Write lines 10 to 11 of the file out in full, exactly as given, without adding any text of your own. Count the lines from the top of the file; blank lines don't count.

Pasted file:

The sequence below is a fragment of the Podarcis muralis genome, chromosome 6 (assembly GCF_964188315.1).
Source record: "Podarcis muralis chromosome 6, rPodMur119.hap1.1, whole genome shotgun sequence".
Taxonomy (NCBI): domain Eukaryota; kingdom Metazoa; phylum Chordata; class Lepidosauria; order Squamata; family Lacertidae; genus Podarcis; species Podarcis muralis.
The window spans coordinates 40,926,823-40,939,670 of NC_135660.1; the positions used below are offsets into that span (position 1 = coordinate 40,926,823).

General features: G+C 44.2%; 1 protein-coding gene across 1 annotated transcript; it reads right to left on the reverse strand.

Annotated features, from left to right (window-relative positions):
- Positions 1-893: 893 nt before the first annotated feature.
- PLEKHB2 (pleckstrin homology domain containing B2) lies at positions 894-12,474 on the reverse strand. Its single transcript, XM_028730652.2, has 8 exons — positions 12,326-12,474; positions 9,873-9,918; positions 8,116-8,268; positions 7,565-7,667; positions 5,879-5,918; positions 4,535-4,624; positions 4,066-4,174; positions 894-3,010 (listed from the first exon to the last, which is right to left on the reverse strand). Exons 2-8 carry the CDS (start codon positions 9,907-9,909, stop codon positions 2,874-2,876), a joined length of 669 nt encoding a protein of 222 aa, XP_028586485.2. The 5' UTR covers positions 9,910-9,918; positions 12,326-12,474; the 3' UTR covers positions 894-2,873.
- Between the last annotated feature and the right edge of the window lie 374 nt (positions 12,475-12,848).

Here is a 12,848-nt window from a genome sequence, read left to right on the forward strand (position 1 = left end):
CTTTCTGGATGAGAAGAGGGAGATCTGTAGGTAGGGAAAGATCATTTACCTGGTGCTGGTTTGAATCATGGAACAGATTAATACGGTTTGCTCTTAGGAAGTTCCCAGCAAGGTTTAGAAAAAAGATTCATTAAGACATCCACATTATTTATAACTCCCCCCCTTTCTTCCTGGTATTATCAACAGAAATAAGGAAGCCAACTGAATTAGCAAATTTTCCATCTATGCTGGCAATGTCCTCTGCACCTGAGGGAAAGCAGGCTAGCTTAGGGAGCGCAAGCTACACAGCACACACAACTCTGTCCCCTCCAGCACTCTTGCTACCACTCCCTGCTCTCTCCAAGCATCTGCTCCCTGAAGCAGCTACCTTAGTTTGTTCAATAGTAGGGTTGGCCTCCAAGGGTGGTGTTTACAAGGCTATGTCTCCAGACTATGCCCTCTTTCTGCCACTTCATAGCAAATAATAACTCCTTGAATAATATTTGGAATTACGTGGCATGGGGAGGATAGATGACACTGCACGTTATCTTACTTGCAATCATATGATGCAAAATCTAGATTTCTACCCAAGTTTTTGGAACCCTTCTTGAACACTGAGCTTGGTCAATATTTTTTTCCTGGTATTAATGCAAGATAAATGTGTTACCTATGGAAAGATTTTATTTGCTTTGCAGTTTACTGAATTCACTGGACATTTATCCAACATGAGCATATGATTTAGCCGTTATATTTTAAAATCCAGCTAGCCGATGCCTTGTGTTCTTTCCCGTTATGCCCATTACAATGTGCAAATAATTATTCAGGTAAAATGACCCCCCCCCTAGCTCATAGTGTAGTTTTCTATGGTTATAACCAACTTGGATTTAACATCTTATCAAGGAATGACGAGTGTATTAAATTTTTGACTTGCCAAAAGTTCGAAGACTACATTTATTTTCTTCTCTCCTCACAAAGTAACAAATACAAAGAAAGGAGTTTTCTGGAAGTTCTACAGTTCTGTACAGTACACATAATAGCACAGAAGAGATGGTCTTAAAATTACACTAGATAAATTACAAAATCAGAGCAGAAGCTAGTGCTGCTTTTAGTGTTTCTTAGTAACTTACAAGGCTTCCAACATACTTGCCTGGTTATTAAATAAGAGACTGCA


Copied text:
Here is a 12,848-nt window from a genome sequence, read left to right on the forward strand (position 1 = left end):
CTTTCTGGATGAGAAGAGGGAGATCTGTAGGTAGGGAAAGATCATTTACCTGGTGCTGGTTTGAATCATGGAACAGATTAATACGGTTTGCTCTTAGGAAGTTCCCAGCAAGGTTTAGAAAAAAGATTCATTAAGACATCCACATTATTTATAACTCCCCCCCTTTCTTCCTGGTATTATCAACAGAAATAAGGAAGCCAACTGAATTAGCAAATTTTCCATCTATGCTGGCAATGTCCTCTGCACCTGAGGGAAAGCAGGCTAGCTTAGGGAGCGCAAGCTACACAGCACACACAACTCTGTCCCCTCCAGCACTCTTGCTACCACTCCCTGCTCTCTCCAAGCATCTGCTCCCTGAAGCAGCTACCTTAGTTTGTTCAATAGTAGGGTTGGCCTCCAAGGGTGGTGTTTACAAGGCTATGTCTCCAGACTATGCCCTCTTTCTGCCACTTCATAGCAAATAATAACTCCTTGAATAATATTTGGAATTACGTGGCATGGGGAGGATAGATGACACTGCACGTTATCTTACTTGCAATCATATGATGCAAAATCTAGATTTCTACCCAAGTTTTTGGAACCCTTCTTGAACACTGAGCTTGGTCAATATTTTTTTCCTGGTATTAATGCAAGATAAATGTGTTACCTATGGAAAGATTTTATTTGCTTTGCAGTTTACTGAATTCACTGGACATTTATCCAACATGAGCATATGATTTAGCCGTTATATTTTAAAATCCAGCTAGCCGATGCCTTGTGTTCTTTCCCGTTATGCCCATTACAATGTGCAAATAATTATTCAGGTAAAATGACCCCCCCCCTAGCTCATAGTGTAGTTTTCTATGGTTATAACCAACTTGGATTTAACATCTTATCAAGGAATGACGAGTGTATTAAATTTTTGACTTGCCAAAAGTTCGAAGACTACATTTATTTTCTTCTCTCCTCACAAAGTAACAAATACAAAGAAAGGAGTTTTCTGGAAGTTCTACAGTTCTGTACAGTACACATAATAGCACAGAAGAGATGGTCTTAAAATTACACTAGATAAATTACAAAATCAGAGCAGAAGCTAGTGCTGCTTTTAGTGTTTCTTAGTAACTTACAAGGCTTCCAACATACTTGCCTGGTTATTAAATAAGAGACTGCA